One of the most ground-breaking pieces of the establishment of the School of Arctic and Subarctic Studies is our Constitution, developed in partnership with the Innu Nation, Nunatsiavut Government, NunatuKavut Community Council, and Elders.
While the Constitution of the Academic Council of the School of Arctic and Subarctic Studies follows the structures and processes of other academic constitutions at Memorial University, it contains key characteristics that reflect the role of Memorial in Labrador. Notably, the Constitution allows for representatives from the three Indigenous governments to be active, voting members of the academic council.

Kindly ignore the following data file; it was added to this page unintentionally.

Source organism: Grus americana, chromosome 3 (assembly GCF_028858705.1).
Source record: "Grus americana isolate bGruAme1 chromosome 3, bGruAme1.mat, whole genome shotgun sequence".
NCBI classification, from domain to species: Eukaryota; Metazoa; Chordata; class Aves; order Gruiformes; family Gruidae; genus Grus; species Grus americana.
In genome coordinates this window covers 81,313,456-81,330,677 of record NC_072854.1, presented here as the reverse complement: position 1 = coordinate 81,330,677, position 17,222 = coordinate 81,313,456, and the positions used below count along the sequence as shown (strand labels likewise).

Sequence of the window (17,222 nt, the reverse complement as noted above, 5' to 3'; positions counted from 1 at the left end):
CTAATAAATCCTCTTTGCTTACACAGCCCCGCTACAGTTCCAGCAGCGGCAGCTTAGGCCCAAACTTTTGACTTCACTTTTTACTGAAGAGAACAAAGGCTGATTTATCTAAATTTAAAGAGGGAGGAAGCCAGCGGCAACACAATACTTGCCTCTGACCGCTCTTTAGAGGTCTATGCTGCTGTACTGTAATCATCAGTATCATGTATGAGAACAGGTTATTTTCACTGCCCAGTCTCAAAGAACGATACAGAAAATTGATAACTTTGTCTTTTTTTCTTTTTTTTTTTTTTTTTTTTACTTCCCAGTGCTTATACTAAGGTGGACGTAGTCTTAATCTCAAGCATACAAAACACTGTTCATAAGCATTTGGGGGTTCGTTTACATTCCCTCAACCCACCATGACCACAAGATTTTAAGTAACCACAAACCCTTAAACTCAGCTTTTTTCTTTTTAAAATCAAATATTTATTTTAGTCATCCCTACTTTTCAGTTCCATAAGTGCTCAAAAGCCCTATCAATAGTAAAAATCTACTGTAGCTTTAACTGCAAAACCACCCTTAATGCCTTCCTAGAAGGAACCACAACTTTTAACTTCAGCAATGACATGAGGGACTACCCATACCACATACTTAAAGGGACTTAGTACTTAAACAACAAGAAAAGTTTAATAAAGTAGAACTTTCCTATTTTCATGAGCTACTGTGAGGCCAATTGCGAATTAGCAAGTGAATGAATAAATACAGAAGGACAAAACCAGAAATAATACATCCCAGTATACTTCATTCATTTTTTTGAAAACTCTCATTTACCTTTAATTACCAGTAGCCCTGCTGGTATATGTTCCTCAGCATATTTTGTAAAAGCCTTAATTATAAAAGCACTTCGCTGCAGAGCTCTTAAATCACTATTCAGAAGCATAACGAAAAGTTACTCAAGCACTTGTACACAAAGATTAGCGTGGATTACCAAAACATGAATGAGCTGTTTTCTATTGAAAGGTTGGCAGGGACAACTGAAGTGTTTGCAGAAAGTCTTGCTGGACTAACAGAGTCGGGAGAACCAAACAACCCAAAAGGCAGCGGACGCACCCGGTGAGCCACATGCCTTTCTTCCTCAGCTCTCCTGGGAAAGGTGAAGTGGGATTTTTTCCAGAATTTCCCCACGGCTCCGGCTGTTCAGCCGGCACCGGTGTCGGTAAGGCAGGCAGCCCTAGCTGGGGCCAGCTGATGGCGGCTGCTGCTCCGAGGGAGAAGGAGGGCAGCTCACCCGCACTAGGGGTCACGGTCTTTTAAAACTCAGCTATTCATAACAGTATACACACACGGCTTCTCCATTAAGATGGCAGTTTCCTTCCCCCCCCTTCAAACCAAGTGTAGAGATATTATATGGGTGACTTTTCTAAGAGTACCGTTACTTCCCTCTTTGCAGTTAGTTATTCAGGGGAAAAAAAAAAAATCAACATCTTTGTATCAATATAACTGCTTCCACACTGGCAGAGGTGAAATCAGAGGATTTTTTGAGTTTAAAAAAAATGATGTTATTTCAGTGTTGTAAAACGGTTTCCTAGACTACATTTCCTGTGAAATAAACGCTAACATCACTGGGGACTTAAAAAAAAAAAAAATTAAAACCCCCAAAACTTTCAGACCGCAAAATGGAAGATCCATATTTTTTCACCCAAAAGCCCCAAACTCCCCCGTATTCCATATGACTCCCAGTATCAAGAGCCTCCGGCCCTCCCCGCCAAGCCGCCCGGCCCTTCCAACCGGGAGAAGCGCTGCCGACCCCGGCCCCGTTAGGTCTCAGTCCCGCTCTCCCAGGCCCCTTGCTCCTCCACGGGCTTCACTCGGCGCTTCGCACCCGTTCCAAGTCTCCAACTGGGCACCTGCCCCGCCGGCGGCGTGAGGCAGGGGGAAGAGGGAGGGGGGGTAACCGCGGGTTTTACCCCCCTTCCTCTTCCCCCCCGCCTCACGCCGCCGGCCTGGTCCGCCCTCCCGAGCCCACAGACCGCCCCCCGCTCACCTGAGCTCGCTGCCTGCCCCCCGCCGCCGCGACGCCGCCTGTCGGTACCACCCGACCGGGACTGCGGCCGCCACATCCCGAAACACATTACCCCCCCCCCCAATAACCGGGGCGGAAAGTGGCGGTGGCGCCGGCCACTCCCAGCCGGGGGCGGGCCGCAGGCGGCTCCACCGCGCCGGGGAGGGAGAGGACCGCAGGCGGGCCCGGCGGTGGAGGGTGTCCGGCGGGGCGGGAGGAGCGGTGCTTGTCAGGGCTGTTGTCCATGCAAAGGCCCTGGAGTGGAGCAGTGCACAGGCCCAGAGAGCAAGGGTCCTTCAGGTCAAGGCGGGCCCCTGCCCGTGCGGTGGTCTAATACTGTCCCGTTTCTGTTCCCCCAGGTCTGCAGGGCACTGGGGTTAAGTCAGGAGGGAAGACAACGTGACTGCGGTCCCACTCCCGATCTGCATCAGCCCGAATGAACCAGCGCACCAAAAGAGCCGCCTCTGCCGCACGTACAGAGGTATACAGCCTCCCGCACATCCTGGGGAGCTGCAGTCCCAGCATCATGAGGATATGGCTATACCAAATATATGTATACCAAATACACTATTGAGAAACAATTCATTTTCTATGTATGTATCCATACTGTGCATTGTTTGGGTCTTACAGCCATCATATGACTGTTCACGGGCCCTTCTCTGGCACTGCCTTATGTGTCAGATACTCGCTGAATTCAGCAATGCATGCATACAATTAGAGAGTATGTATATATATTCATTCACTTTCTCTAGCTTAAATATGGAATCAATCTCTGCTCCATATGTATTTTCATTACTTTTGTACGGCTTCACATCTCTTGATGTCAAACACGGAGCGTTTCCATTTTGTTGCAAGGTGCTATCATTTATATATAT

This means, for the first time, Indigenous representatives outside of the University can participate, with voting privileges, on academic matters of the School, and are integral to all academic decision-making.
This type of embedded governance structure is a form of relational accountability to peoples, lands, and waters.
The Constitution also allows us to recruit faculty dedicated to supporting Northern- and Indigenous-led education and research, and who are committed to Labrador. We can also cross-appoint faculty from throughout Memorial, who have strong relationships in the region, and who will be vetted by communities.